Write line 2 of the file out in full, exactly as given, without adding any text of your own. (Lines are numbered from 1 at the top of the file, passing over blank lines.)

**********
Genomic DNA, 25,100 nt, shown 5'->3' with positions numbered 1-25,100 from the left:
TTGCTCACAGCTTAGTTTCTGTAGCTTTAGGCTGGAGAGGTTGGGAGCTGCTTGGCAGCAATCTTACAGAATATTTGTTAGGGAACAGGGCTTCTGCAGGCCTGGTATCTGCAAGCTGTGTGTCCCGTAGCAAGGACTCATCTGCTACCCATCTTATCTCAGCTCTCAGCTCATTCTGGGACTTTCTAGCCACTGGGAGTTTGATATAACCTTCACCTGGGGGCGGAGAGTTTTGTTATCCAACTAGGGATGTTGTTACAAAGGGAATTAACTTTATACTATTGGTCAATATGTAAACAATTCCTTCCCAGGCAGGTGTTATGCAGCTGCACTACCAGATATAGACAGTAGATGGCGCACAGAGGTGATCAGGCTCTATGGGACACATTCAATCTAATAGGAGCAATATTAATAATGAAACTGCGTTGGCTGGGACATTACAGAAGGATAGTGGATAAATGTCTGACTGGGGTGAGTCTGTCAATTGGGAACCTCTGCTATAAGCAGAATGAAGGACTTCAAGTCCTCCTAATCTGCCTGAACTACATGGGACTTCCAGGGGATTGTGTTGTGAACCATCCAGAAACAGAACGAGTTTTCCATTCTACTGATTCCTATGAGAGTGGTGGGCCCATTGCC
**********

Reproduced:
TTGCTCACAGCTTAGTTTCTGTAGCTTTAGGCTGGAGAGGTTGGGAGCTGCTTGGCAGCAATCTTACAGAATATTTGTTAGGGAACAGGGCTTCTGCAGGCCTGGTATCTGCAAGCTGTGTGTCCCGTAGCAAGGACTCATCTGCTACCCATCTTATCTCAGCTCTCAGCTCATTCTGGGACTTTCTAGCCACTGGGAGTTTGATATAACCTTCACCTGGGGGCGGAGAGTTTTGTTATCCAACTAGGGATGTTGTTACAAAGGGAATTAACTTTATACTATTGGTCAATATGTAAACAATTCCTTCCCAGGCAGGTGTTATGCAGCTGCACTACCAGATATAGACAGTAGATGGCGCACAGAGGTGATCAGGCTCTATGGGACACATTCAATCTAATAGGAGCAATATTAATAATGAAACTGCGTTGGCTGGGACATTACAGAAGGATAGTGGATAAATGTCTGACTGGGGTGAGTCTGTCAATTGGGAACCTCTGCTATAAGCAGAATGAAGGACTTCAAGTCCTCCTAATCTGCCTGAACTACATGGGACTTCCAGGGGATTGTGTTGTGAACCATCCAGAAACAGAACGAGTTTTCCATTCTACTGATTCCTATGAGAGTGGTGGGCCCATTGCC